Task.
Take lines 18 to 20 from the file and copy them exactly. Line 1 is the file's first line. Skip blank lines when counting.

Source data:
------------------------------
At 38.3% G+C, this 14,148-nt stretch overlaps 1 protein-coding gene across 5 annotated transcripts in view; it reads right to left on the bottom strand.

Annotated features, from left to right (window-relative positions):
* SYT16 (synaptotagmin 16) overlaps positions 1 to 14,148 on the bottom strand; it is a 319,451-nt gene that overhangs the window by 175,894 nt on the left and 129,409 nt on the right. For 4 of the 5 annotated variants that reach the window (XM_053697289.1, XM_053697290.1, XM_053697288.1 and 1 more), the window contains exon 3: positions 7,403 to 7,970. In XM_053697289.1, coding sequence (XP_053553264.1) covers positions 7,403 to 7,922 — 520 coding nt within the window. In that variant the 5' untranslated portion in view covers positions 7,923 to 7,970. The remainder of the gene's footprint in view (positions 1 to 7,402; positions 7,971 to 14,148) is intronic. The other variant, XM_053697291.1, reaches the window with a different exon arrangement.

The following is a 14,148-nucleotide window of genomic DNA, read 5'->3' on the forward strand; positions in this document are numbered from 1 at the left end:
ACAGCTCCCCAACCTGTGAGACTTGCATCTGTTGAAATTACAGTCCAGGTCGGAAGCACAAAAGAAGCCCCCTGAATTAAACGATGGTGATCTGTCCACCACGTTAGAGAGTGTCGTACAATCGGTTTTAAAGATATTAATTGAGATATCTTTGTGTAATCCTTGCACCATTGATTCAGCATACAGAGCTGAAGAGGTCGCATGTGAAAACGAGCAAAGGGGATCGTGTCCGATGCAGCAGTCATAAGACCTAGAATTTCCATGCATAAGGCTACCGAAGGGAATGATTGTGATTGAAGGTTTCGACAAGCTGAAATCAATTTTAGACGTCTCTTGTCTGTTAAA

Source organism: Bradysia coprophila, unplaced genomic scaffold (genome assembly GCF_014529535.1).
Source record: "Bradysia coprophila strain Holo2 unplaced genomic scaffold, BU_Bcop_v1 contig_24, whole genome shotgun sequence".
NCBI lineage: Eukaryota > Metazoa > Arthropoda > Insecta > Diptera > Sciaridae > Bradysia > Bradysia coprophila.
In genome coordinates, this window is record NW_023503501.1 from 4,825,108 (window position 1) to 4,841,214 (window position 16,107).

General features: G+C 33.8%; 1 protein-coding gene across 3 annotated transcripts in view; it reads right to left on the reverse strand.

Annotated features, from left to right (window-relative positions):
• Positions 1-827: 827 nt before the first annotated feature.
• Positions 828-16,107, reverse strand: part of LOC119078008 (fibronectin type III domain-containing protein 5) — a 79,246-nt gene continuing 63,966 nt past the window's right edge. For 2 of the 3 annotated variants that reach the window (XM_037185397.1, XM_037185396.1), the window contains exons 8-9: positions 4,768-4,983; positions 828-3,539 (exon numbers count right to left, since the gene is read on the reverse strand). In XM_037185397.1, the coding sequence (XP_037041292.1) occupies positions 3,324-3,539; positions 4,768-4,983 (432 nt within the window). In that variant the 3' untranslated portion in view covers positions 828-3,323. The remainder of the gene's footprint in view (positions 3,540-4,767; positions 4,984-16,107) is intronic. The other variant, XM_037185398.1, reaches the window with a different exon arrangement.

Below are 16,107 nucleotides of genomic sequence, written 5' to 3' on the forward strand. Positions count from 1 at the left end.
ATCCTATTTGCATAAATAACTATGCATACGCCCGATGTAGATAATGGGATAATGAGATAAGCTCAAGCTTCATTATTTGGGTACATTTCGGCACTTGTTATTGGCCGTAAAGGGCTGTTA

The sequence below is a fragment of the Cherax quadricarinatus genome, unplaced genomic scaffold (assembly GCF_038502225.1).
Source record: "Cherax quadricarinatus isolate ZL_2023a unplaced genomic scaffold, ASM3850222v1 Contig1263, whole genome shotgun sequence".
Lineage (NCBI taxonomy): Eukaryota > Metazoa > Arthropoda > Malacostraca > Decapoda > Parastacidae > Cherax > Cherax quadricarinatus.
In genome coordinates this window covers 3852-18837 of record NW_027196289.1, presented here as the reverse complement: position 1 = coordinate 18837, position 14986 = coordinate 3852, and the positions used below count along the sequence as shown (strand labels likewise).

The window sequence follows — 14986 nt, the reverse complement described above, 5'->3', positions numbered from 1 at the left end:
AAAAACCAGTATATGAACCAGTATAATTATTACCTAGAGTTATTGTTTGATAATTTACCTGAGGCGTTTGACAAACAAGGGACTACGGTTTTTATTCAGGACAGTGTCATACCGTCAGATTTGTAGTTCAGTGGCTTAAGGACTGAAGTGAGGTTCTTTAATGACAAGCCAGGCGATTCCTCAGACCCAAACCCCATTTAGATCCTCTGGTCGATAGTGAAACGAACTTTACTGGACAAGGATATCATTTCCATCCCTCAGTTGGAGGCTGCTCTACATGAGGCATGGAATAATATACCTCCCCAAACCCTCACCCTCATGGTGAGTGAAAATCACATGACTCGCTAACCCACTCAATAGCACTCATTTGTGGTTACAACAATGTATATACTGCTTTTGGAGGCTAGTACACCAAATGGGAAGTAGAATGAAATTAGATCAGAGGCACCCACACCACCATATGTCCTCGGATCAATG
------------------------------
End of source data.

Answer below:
Lineage (NCBI taxonomy): Eukaryota > Metazoa > Arthropoda > Malacostraca > Decapoda > Parastacidae > Cherax > Cherax quadricarinatus.
In genome coordinates this window covers 3852-18837 of record NW_027196289.1, presented here as the reverse complement: position 1 = coordinate 18837, position 14986 = coordinate 3852, and the positions used below count along the sequence as shown (strand labels likewise).

The window sequence follows — 14986 nt, the reverse complement described above, 5'->3', positions numbered from 1 at the left end: